On a site outside Manchester, Barratt Developments is building what its chief executive, David Pretty, calls an "eco-village".
Well, there will be seven houses incorporating every planet-friendly device on the menu, starting with a hole in the ground 16 metres deep to suck carbon-free geo-thermal heat which apparently can be found oozing up from the earth's core at that depth.
The idea is to produce homes that will qualify for the top score on the eco-measure the Government has decreed must feature in the home-buyers' report which must accompany every property that goes on the market from next year.
This kind of thing doesn't come cheap.
It may add £20,000 or more to the cost of a home that would sell for, say, £200,00 without the green trimmings.
Affordable housing this is not, in John Prescott's sense. But it should be cheaper to live in.
To establish how much cheaper, Barratt has commissioned a cost-benefit analysis from Manchester University, no doubt with a sliding scale to show how the benefits rise - or fall - with future ups and downs in gas and electricity prices.
The fixed element is the up-front price of the place.
At this stage there is no telling the extent to which banks and building societies will be prepared to lend against it.
There is a non-financial cost, too. The kit that makes a house ecological is bulky, much of it designed in America or Australia where there is more room. In a British-sized home it takes up a lot of what would otherwise be valuable cupboard space.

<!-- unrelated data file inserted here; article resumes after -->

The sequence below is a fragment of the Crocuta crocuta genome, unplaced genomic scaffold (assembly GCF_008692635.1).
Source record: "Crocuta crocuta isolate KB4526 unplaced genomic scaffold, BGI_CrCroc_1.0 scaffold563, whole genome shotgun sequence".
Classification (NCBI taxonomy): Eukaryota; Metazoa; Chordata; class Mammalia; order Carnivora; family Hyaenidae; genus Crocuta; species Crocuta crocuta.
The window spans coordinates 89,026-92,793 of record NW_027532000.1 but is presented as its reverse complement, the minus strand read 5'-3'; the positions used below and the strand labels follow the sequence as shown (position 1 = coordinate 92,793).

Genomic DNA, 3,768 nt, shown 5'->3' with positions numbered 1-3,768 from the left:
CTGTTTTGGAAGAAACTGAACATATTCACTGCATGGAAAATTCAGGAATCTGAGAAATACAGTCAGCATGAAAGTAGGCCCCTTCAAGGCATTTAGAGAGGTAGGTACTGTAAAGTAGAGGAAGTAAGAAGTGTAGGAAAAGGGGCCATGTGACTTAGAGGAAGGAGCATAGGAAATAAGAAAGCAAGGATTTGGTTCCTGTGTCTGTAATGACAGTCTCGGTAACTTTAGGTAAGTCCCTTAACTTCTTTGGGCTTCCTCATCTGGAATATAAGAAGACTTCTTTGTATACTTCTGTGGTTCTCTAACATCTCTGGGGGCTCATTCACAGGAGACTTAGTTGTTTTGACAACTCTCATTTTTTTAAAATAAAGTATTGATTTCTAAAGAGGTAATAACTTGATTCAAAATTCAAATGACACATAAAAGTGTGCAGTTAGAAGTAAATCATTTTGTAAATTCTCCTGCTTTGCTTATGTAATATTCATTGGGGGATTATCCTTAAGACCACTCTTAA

It also requires a garden shed to keep it out of the rain and apparently modern home-buyers don't like sheds. Half-joking, Mr Pretty is tempted to call them "outdoor maintenance facilities".
The whole thing seems far-fetched in a world where first-time buyers over much of Britain need something like double an average salary and a £20,000 deposit to get going. Existing home-owners seeking to trade up mostly do so to get more space, not a house cluttered with state-of-the-art eco-gizmos.
Yet Barratt is a hard-headed outfit, claiming to be Britain's biggest house-builder with a taste for 'brownfield' sites where it can put up a least 100 homes - witness Centenary Plaza in Birmingham.
It doesn't spend money on touchy-feely experiments just to establish vague green credentials.
This a serious project to get to know the economics and practicalities of building - and then finding buyers for - the most ecologically sensitive homes that can be designed a round present-day technology.
It needs to know because some planning committees are setting ever more demanding eco-standards - and the biggest constraint on any British house-builder is the time spent obtaining planning permission. Those that don't get planning don't build and don't make money.
Some councils, says Mr Pretty, already expect a builder to provide not just a bicycle shed but a bike to go in it, in the hope that the proud new homeowner won't drive around so much.
And that really wasn't a joke.